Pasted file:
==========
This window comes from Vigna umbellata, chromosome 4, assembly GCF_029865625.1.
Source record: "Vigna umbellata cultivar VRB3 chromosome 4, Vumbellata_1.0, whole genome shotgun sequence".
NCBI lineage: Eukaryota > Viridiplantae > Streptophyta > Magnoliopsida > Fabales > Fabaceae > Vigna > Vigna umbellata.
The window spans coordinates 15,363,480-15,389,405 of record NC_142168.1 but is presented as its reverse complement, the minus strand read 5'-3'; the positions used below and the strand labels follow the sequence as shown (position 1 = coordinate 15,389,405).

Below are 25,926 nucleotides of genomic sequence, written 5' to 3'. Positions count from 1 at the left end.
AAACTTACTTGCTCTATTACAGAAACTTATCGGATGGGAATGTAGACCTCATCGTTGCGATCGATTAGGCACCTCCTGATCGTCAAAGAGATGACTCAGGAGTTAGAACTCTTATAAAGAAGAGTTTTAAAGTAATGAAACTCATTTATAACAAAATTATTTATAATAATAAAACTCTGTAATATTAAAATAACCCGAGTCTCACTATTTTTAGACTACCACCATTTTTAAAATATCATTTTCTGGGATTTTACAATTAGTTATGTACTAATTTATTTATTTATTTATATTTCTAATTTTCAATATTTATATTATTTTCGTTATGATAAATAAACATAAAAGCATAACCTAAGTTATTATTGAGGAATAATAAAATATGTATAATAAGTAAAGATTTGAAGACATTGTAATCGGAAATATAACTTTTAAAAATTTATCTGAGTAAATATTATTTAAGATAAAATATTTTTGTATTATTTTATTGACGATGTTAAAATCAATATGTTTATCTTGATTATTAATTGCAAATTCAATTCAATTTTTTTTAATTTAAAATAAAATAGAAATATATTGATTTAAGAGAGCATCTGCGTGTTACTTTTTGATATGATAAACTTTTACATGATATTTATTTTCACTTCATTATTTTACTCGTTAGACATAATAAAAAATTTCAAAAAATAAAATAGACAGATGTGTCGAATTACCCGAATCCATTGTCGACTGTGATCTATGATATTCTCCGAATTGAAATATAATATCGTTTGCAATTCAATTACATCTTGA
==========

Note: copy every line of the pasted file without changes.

This window comes from Vigna umbellata, chromosome 4, assembly GCF_029865625.1.
Source record: "Vigna umbellata cultivar VRB3 chromosome 4, Vumbellata_1.0, whole genome shotgun sequence".
NCBI lineage: Eukaryota > Viridiplantae > Streptophyta > Magnoliopsida > Fabales > Fabaceae > Vigna > Vigna umbellata.
The window spans coordinates 15,363,480-15,389,405 of record NC_142168.1 but is presented as its reverse complement, the minus strand read 5'-3'; the positions used below and the strand labels follow the sequence as shown (position 1 = coordinate 15,389,405).

Below are 25,926 nucleotides of genomic sequence, written 5' to 3'. Positions count from 1 at the left end.
AAACTTACTTGCTCTATTACAGAAACTTATCGGATGGGAATGTAGACCTCATCGTTGCGATCGATTAGGCACCTCCTGATCGTCAAAGAGATGACTCAGGAGTTAGAACTCTTATAAAGAAGAGTTTTAAAGTAATGAAACTCATTTATAACAAAATTATTTATAATAATAAAACTCTGTAATATTAAAATAACCCGAGTCTCACTATTTTTAGACTACCACCATTTTTAAAATATCATTTTCTGGGATTTTACAATTAGTTATGTACTAATTTATTTATTTATTTATATTTCTAATTTTCAATATTTATATTATTTTCGTTATGATAAATAAACATAAAAGCATAACCTAAGTTATTATTGAGGAATAATAAAATATGTATAATAAGTAAAGATTTGAAGACATTGTAATCGGAAATATAACTTTTAAAAATTTATCTGAGTAAATATTATTTAAGATAAAATATTTTTGTATTATTTTATTGACGATGTTAAAATCAATATGTTTATCTTGATTATTAATTGCAAATTCAATTCAATTTTTTTTAATTTAAAATAAAATAGAAATATATTGATTTAAGAGAGCATCTGCGTGTTACTTTTTGATATGATAAACTTTTACATGATATTTATTTTCACTTCATTATTTTACTCGTTAGACATAATAAAAAATTTCAAAAAATAAAATAGACAGATGTGTCGAATTACCCGAATCCATTGTCGACTGTGATCTATGATATTCTCCGAATTGAAATATAATATCGTTTGCAATTCAATTACATCTTGA